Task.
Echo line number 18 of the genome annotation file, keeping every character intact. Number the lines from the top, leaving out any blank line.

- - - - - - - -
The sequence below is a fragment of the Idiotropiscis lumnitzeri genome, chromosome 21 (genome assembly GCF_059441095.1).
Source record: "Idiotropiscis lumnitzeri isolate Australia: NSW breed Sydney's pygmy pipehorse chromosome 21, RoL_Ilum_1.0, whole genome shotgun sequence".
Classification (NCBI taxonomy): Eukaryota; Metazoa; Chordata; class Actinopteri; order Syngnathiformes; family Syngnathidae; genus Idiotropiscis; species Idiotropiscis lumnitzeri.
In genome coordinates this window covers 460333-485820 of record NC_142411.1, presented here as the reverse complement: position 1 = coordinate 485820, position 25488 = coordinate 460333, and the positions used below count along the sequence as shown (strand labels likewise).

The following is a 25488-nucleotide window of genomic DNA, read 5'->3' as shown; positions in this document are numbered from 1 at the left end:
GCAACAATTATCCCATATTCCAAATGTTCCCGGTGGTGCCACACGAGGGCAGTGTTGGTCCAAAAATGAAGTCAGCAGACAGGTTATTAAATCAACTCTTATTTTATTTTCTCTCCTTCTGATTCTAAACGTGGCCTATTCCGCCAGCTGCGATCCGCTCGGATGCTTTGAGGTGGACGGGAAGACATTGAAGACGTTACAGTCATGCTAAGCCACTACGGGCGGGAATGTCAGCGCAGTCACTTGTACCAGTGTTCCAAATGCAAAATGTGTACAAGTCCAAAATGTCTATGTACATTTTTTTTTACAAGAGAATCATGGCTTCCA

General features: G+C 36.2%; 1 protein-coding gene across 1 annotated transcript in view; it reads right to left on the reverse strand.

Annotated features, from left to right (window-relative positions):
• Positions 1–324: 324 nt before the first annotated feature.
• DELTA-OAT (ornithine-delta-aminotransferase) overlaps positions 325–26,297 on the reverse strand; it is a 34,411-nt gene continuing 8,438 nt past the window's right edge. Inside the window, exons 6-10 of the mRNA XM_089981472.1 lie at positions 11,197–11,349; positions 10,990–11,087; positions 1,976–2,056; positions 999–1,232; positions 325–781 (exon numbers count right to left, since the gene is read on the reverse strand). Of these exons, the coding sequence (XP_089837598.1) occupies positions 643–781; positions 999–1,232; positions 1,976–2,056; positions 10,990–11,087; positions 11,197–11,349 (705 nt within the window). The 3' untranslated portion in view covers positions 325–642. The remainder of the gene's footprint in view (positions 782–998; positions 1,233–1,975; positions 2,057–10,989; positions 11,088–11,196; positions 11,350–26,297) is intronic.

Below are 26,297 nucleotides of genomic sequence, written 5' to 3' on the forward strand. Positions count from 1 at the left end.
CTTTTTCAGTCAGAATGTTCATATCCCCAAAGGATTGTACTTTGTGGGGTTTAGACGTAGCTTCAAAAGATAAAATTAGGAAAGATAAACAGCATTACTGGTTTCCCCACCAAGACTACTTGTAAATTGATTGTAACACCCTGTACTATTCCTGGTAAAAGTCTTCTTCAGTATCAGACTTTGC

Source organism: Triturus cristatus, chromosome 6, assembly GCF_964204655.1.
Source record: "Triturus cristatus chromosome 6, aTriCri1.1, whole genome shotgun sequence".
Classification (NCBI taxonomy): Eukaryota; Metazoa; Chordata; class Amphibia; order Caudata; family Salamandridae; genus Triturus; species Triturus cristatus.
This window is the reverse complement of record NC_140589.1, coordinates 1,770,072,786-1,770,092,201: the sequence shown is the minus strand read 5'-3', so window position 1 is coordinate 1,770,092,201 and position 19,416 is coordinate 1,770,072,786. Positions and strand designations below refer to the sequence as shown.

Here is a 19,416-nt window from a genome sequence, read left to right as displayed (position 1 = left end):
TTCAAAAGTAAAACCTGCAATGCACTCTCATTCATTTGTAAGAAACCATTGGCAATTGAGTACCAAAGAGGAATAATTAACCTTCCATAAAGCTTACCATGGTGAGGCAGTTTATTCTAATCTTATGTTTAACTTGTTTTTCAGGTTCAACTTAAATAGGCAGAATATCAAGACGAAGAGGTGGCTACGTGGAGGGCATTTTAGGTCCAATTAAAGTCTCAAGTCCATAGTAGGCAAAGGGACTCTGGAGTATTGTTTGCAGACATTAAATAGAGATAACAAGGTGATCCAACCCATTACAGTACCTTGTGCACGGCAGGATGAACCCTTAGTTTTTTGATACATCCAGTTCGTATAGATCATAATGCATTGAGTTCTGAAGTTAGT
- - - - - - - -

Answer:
TTCAAAAGTAAAACCTGCAATGCACTCTCATTCATTTGTAAGAAACCATTGGCAATTGAGTACCAAAGAGGAATAATTAACCTTCCATAAAGCTTACCATGGTGAGGCAGTTTATTCTAATCTTATGTTTAACTTGTTTTTCAGGTTCAACTTAAATAGGCAGAATATCAAGACGAAGAGGTGGCTACGTGGAGGGCATTTTAGGTCCAATTAAAGTCTCAAGTCCATAGTAGGCAAAGGGACTCTGGAGTATTGTTTGCAGACATTAAATAGAGATAACAAGGTGATCCAACCCATTACAGTACCTTGTGCACGGCAGGATGAACCCTTAGTTTTTTGATACATCCAGTTCGTATAGATCATAATGCATTGAGTTCTGAAGTTAGT